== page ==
They reveal the freshness and vitality of the visionary vanity of the half a dozen or so avant-garde boys who eventually became involved. They all shared in common a total disregard for the academic ideals of beauty.

Instead they championed uncompromising realism.

During the late nineteenth century in England beautiful imagery was hard to find in a world bent on the technical aspects of industrialisation.

Those leading the creative impetus in London, included art patron and critic John Ruskin (1819-1900) whose personal ideals led to admiration of an aesthetic of individualism.

He championed the Brotherhood’s ideas of painting directly from nature admiring their dedication to working ‘en plein air’ and for taking pride in accuracy and minute detail, particularly in relation to botanical accuracy.

From day one of their time together the Pre-Raphaelite group were never without patrons, including art critic and patron John Ruskin.

John Ruskin by Millais

John Ruskin by John Everett Millais (1829-1896)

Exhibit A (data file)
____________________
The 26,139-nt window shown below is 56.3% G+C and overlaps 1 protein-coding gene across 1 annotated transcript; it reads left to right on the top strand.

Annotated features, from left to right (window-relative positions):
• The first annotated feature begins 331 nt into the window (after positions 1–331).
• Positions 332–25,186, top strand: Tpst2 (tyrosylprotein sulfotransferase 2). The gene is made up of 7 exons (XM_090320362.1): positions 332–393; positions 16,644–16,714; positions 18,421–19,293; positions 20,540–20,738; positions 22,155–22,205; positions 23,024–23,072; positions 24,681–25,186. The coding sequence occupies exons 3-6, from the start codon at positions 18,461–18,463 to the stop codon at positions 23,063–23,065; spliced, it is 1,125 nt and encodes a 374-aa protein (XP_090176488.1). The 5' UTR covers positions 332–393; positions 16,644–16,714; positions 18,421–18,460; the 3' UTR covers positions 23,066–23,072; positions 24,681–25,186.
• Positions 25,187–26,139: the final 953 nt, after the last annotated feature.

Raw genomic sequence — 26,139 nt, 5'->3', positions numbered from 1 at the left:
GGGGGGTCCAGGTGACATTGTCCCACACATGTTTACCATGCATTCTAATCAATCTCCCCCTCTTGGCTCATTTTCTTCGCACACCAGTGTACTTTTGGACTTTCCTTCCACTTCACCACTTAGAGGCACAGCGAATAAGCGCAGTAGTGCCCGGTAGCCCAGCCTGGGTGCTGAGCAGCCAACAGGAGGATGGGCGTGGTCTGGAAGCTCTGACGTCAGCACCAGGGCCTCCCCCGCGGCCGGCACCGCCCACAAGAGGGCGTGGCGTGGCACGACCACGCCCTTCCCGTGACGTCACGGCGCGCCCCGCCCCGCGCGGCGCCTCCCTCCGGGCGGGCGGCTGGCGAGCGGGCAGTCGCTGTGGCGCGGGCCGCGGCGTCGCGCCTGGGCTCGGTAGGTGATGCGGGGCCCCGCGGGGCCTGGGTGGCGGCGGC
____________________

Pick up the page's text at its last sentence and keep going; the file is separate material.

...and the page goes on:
Like other dedicated followers he contributed to them all producing stunning significant works.

Architect, designer Auguste Welby Pugin [1812-52] believed that a decline in art was apart from the industrial revolution, was also the result of spiritual decline.

He fashioned the revival of the Medieval Gothic, preaching his True Principles of Pointed or Christian Architecture published in 1841.

Designer, social activist and spiritual leader William Morris was another member for a short while who was advocating the desirability of the ‘Arts and Crafts Home by admiring the virtues attached to the ideas surrounding the hearth and home.

When combined with Spartan design he projected an image for that of a return to simplified, honest forms always using natural materials.

The wastes continually spewing out in Sheffield and Birmingham and high art forms like silver being churned out in inexhaustible quantities appalled Morris who wanted to constitute a whole new philosophy of life for the worker

Morris endorsed the ideas of Ruskin and his choice of living a medieval craftsman’s lifestyle as the best means by which to implement social change.